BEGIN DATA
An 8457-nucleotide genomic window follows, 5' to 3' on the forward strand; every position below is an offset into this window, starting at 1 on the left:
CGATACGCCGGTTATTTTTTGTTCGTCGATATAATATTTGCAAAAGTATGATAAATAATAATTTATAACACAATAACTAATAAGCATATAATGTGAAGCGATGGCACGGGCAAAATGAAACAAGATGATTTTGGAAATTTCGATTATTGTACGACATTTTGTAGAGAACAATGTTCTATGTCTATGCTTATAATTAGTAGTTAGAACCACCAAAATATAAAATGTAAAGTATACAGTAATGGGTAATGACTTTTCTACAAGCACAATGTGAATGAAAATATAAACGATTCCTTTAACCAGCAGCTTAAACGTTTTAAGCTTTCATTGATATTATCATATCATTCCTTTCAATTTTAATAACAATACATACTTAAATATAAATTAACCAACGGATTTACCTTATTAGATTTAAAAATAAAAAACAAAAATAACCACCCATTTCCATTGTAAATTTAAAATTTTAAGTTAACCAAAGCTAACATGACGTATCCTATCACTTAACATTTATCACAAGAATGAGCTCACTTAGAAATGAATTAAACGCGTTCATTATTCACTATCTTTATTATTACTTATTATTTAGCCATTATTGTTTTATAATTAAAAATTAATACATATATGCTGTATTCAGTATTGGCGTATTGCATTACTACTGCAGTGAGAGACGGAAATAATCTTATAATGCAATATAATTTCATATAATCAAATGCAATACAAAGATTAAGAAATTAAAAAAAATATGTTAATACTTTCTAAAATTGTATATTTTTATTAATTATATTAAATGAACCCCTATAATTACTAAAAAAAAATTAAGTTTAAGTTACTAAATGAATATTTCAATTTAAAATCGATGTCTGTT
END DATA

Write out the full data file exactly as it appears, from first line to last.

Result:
An 8457-nucleotide genomic window follows, 5' to 3' on the forward strand; every position below is an offset into this window, starting at 1 on the left:
CGATACGCCGGTTATTTTTTGTTCGTCGATATAATATTTGCAAAAGTATGATAAATAATAATTTATAACACAATAACTAATAAGCATATAATGTGAAGCGATGGCACGGGCAAAATGAAACAAGATGATTTTGGAAATTTCGATTATTGTACGACATTTTGTAGAGAACAATGTTCTATGTCTATGCTTATAATTAGTAGTTAGAACCACCAAAATATAAAATGTAAAGTATACAGTAATGGGTAATGACTTTTCTACAAGCACAATGTGAATGAAAATATAAACGATTCCTTTAACCAGCAGCTTAAACGTTTTAAGCTTTCATTGATATTATCATATCATTCCTTTCAATTTTAATAACAATACATACTTAAATATAAATTAACCAACGGATTTACCTTATTAGATTTAAAAATAAAAAACAAAAATAACCACCCATTTCCATTGTAAATTTAAAATTTTAAGTTAACCAAAGCTAACATGACGTATCCTATCACTTAACATTTATCACAAGAATGAGCTCACTTAGAAATGAATTAAACGCGTTCATTATTCACTATCTTTATTATTACTTATTATTTAGCCATTATTGTTTTATAATTAAAAATTAATACATATATGCTGTATTCAGTATTGGCGTATTGCATTACTACTGCAGTGAGAGACGGAAATAATCTTATAATGCAATATAATTTCATATAATCAAATGCAATACAAAGATTAAGAAATTAAAAAAAATATGTTAATACTTTCTAAAATTGTATATTTTTATTAATTATATTAAATGAACCCCTATAATTACTAAAAAAAAATTAAGTTTAAGTTACTAAATGAATATTTCAATTTAAAATCGATGTCTGTT